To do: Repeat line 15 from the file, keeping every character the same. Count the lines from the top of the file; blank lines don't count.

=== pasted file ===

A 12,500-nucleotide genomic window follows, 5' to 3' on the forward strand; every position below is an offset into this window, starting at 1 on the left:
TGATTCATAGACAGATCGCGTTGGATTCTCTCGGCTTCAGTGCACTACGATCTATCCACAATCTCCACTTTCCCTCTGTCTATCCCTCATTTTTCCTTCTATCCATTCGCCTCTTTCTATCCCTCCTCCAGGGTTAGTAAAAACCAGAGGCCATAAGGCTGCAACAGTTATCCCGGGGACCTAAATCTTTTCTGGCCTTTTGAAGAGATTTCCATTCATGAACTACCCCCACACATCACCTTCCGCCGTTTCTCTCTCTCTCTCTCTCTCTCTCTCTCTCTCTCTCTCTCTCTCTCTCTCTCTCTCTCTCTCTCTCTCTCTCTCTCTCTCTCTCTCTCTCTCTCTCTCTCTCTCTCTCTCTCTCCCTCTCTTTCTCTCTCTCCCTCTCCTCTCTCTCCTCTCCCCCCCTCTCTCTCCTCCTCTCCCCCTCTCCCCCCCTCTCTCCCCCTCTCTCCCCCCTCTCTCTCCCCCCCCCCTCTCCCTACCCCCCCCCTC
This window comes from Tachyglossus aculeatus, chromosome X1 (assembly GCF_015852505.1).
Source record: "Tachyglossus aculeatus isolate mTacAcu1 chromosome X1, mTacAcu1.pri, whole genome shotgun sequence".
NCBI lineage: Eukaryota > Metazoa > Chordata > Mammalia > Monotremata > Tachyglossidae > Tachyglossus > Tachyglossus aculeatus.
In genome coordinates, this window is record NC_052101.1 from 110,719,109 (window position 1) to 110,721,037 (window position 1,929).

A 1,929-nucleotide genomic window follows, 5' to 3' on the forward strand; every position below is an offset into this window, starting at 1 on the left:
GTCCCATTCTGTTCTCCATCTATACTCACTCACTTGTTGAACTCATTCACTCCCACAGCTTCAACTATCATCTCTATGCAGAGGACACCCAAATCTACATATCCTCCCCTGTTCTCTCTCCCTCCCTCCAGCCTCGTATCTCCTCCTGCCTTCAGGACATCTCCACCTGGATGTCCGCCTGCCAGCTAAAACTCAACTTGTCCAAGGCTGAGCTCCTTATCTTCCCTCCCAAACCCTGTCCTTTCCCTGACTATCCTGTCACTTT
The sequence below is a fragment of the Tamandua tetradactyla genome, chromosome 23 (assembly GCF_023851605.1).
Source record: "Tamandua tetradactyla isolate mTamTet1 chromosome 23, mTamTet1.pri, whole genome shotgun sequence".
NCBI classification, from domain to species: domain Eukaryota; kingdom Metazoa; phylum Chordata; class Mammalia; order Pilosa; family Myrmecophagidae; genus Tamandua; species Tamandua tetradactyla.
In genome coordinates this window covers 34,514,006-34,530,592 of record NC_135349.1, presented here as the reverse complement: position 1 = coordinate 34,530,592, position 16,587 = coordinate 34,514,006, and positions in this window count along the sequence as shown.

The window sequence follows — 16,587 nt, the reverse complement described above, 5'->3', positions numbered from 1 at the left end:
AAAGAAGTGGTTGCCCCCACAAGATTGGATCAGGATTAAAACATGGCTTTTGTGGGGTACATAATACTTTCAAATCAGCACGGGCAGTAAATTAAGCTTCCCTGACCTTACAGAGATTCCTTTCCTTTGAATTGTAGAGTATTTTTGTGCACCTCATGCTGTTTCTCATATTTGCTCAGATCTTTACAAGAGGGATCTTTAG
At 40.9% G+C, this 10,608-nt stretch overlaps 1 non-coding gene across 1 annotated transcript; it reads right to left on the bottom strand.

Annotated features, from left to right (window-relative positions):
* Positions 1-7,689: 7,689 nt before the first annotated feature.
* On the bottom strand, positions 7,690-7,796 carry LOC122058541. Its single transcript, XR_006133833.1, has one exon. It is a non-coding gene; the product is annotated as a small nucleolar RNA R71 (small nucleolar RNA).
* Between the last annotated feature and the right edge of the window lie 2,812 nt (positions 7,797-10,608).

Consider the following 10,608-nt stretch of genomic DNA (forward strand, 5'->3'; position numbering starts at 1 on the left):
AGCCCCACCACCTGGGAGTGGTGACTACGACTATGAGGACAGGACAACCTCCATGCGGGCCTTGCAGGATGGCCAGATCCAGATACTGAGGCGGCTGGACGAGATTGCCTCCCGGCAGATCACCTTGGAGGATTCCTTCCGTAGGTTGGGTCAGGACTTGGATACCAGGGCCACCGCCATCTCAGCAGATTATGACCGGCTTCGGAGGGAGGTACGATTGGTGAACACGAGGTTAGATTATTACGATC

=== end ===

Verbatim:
At 40.9% G+C, this 10,608-nt stretch overlaps 1 non-coding gene across 1 annotated transcript; it reads right to left on the bottom strand.